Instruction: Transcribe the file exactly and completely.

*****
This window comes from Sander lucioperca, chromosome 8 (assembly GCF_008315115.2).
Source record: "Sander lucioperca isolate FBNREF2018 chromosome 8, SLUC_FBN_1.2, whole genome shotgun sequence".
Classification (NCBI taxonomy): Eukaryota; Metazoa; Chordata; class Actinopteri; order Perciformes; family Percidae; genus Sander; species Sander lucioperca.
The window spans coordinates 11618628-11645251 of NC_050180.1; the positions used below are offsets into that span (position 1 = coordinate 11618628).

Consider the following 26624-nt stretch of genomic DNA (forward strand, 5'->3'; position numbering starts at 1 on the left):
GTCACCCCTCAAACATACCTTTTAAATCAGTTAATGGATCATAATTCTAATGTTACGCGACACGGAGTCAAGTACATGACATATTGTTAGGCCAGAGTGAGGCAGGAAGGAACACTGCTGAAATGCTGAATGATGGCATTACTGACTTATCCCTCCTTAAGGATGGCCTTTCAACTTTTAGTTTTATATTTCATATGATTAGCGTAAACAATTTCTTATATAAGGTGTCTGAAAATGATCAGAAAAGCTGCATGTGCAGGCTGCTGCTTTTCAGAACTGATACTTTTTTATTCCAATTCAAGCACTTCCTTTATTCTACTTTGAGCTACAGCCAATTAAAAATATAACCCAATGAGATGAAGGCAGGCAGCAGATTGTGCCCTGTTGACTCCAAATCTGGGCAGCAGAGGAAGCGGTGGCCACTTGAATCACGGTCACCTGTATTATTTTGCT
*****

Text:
This window comes from Sander lucioperca, chromosome 8 (assembly GCF_008315115.2).
Source record: "Sander lucioperca isolate FBNREF2018 chromosome 8, SLUC_FBN_1.2, whole genome shotgun sequence".
Classification (NCBI taxonomy): Eukaryota; Metazoa; Chordata; class Actinopteri; order Perciformes; family Percidae; genus Sander; species Sander lucioperca.
The window spans coordinates 11618628-11645251 of NC_050180.1; the positions used below are offsets into that span (position 1 = coordinate 11618628).

Consider the following 26624-nt stretch of genomic DNA (forward strand, 5'->3'; position numbering starts at 1 on the left):
GTCACCCCTCAAACATACCTTTTAAATCAGTTAATGGATCATAATTCTAATGTTACGCGACACGGAGTCAAGTACATGACATATTGTTAGGCCAGAGTGAGGCAGGAAGGAACACTGCTGAAATGCTGAATGATGGCATTACTGACTTATCCCTCCTTAAGGATGGCCTTTCAACTTTTAGTTTTATATTTCATATGATTAGCGTAAACAATTTCTTATATAAGGTGTCTGAAAATGATCAGAAAAGCTGCATGTGCAGGCTGCTGCTTTTCAGAACTGATACTTTTTTATTCCAATTCAAGCACTTCCTTTATTCTACTTTGAGCTACAGCCAATTAAAAATATAACCCAATGAGATGAAGGCAGGCAGCAGATTGTGCCCTGTTGACTCCAAATCTGGGCAGCAGAGGAAGCGGTGGCCACTTGAATCACGGTCACCTGTATTATTTTGCT